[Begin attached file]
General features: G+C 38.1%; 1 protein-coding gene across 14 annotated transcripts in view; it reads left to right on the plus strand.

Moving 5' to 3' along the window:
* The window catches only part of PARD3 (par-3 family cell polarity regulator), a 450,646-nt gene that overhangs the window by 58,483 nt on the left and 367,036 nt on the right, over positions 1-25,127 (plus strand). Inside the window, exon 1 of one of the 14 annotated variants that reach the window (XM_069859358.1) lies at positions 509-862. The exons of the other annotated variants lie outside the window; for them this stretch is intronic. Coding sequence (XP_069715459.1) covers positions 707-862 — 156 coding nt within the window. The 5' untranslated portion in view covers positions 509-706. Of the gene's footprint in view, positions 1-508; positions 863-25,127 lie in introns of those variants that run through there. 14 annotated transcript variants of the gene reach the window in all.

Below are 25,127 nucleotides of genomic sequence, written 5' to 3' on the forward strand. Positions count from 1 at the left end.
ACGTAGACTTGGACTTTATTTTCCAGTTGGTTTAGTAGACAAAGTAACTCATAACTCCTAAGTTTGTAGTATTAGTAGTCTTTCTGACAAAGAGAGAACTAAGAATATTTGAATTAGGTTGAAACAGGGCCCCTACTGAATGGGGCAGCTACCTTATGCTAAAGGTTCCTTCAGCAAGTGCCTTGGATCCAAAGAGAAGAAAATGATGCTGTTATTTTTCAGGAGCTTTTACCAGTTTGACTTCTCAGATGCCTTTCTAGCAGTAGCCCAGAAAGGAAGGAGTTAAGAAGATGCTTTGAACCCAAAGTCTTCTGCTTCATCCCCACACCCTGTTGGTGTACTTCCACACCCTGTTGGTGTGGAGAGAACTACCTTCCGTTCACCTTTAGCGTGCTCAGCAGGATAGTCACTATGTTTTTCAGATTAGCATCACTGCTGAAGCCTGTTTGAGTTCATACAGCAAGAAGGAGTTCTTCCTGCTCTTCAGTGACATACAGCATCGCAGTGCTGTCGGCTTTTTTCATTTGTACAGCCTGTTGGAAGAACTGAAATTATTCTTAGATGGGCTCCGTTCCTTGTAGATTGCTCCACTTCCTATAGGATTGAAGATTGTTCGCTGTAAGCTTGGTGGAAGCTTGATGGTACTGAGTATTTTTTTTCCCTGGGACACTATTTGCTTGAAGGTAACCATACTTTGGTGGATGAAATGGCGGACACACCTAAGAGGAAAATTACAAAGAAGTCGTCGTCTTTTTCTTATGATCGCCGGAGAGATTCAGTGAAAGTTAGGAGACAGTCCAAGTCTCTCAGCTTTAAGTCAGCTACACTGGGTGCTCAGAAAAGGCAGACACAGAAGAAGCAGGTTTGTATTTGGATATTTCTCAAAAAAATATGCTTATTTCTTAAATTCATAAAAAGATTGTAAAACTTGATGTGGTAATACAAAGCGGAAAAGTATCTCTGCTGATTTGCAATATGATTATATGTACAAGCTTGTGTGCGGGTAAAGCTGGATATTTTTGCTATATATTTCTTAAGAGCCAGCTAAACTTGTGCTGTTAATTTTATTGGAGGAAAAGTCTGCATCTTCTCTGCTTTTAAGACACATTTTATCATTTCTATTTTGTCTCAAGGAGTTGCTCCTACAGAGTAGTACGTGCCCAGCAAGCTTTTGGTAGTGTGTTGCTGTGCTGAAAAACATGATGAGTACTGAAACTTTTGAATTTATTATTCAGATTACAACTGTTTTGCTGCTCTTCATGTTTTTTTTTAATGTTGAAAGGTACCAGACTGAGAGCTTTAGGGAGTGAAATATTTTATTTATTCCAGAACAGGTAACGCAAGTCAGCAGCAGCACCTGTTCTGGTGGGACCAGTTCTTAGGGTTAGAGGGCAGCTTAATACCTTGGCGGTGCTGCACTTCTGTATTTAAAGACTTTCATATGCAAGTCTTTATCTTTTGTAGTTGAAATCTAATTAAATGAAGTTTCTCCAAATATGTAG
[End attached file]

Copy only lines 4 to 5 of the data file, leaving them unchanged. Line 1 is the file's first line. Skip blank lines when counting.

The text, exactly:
Below are 25,127 nucleotides of genomic sequence, written 5' to 3' on the forward strand. Positions count from 1 at the left end.
ACGTAGACTTGGACTTTATTTTCCAGTTGGTTTAGTAGACAAAGTAACTCATAACTCCTAAGTTTGTAGTATTAGTAGTCTTTCTGACAAAGAGAGAACTAAGAATATTTGAATTAGGTTGAAACAGGGCCCCTACTGAATGGGGCAGCTACCTTATGCTAAAGGTTCCTTCAGCAAGTGCCTTGGATCCAAAGAGAAGAAAATGATGCTGTTATTTTTCAGGAGCTTTTACCAGTTTGACTTCTCAGATGCCTTTCTAGCAGTAGCCCAGAAAGGAAGGAGTTAAGAAGATGCTTTGAACCCAAAGTCTTCTGCTTCATCCCCACACCCTGTTGGTGTACTTCCACACCCTGTTGGTGTGGAGAGAACTACCTTCCGTTCACCTTTAGCGTGCTCAGCAGGATAGTCACTATGTTTTTCAGATTAGCATCACTGCTGAAGCCTGTTTGAGTTCATACAGCAAGAAGGAGTTCTTCCTGCTCTTCAGTGACATACAGCATCGCAGTGCTGTCGGCTTTTTTCATTTGTACAGCCTGTTGGAAGAACTGAAATTATTCTTAGATGGGCTCCGTTCCTTGTAGATTGCTCCACTTCCTATAGGATTGAAGATTGTTCGCTGTAAGCTTGGTGGAAGCTTGATGGTACTGAGTATTTTTTTTCCCTGGGACACTATTTGCTTGAAGGTAACCATACTTTGGTGGATGAAATGGCGGACACACCTAAGAGGAAAATTACAAAGAAGTCGTCGTCTTTTTCTTATGATCGCCGGAGAGATTCAGTGAAAGTTAGGAGACAGTCCAAGTCTCTCAGCTTTAAGTCAGCTACACTGGGTGCTCAGAAAAGGCAGACACAGAAGAAGCAGGTTTGTATTTGGATATTTCTCAAAAAAATATGCTTATTTCTTAAATTCATAAAAAGATTGTAAAACTTGATGTGGTAATACAAAGCGGAAAAGTATCTCTGCTGATTTGCAATATGATTATATGTACAAGCTTGTGTGCGGGTAAAGCTGGATATTTTTGCTATATATTTCTTAAGAGCCAGCTAAACTTGTGCTGTTAATTTTATTGGAGGAAAAGTCTGCATCTTCTCTGCTTTTAAGACACATTTTATCATTTCTATTTTGTCTCAAGGAGTTGCTCCTACAGAGTAGTACGTGCCCAGCAAGCTTTTGGTAGTGTGTTGCTGTGCTGAAAAACATGATGAGTACTGAAACTTTTGAATTTATTATTCAGATTACAACTGTTTTGCTGCTCTTCATGTTTTTTTTTAATGTTGAAAGGTACCAGACTGAGAGCTTTAGGGAGTGAAATATTTTATTTATTCCAGAACAGGTAACGCAAGTCAGCAGCAGCACCTGTTCTGGTGGGACCAGTTCTTAGGGTTAGAGGGCAGCTTAATACCTTGGCGGTGCTGCACTTCTGTATTTAAAGACTTTCATATGCAAGTCTTTATCTTTTGTAGTTGAAATCTAATTAAATGAAGTTTCTCCAAATATGTAG